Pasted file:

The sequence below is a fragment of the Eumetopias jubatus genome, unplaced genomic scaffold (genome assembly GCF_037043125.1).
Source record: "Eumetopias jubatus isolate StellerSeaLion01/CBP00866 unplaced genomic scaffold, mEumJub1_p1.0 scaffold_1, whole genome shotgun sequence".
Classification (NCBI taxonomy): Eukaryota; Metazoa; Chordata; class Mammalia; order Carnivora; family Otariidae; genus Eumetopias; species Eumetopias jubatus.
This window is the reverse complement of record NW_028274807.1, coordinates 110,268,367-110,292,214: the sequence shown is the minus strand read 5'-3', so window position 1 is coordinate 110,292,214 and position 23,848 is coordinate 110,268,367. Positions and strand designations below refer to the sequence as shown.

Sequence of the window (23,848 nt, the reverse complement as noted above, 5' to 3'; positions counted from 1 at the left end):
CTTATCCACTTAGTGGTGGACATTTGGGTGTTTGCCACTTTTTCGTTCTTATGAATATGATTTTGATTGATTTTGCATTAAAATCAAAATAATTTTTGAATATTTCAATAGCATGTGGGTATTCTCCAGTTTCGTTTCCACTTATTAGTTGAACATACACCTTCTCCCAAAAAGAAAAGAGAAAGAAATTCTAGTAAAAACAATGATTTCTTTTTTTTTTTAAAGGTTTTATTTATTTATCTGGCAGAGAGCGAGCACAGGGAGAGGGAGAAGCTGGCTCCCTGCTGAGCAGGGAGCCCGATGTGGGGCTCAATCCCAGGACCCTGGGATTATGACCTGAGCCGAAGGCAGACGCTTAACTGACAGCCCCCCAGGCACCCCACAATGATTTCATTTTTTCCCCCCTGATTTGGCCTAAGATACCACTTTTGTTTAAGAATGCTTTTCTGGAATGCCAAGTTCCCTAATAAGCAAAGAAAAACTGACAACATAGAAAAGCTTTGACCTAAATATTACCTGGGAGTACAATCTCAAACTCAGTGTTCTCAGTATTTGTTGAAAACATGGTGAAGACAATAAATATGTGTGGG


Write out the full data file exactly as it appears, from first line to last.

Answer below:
The sequence below is a fragment of the Eumetopias jubatus genome, unplaced genomic scaffold (genome assembly GCF_037043125.1).
Source record: "Eumetopias jubatus isolate StellerSeaLion01/CBP00866 unplaced genomic scaffold, mEumJub1_p1.0 scaffold_1, whole genome shotgun sequence".
Classification (NCBI taxonomy): Eukaryota; Metazoa; Chordata; class Mammalia; order Carnivora; family Otariidae; genus Eumetopias; species Eumetopias jubatus.
This window is the reverse complement of record NW_028274807.1, coordinates 110,268,367-110,292,214: the sequence shown is the minus strand read 5'-3', so window position 1 is coordinate 110,292,214 and position 23,848 is coordinate 110,268,367. Positions and strand designations below refer to the sequence as shown.

Sequence of the window (23,848 nt, the reverse complement as noted above, 5' to 3'; positions counted from 1 at the left end):
CTTATCCACTTAGTGGTGGACATTTGGGTGTTTGCCACTTTTTCGTTCTTATGAATATGATTTTGATTGATTTTGCATTAAAATCAAAATAATTTTTGAATATTTCAATAGCATGTGGGTATTCTCCAGTTTCGTTTCCACTTATTAGTTGAACATACACCTTCTCCCAAAAAGAAAAGAGAAAGAAATTCTAGTAAAAACAATGATTTCTTTTTTTTTTTAAAGGTTTTATTTATTTATCTGGCAGAGAGCGAGCACAGGGAGAGGGAGAAGCTGGCTCCCTGCTGAGCAGGGAGCCCGATGTGGGGCTCAATCCCAGGACCCTGGGATTATGACCTGAGCCGAAGGCAGACGCTTAACTGACAGCCCCCCAGGCACCCCACAATGATTTCATTTTTTCCCCCCTGATTTGGCCTAAGATACCACTTTTGTTTAAGAATGCTTTTCTGGAATGCCAAGTTCCCTAATAAGCAAAGAAAAACTGACAACATAGAAAAGCTTTGACCTAAATATTACCTGGGAGTACAATCTCAAACTCAGTGTTCTCAGTATTTGTTGAAAACATGGTGAAGACAATAAATATGTGTGGG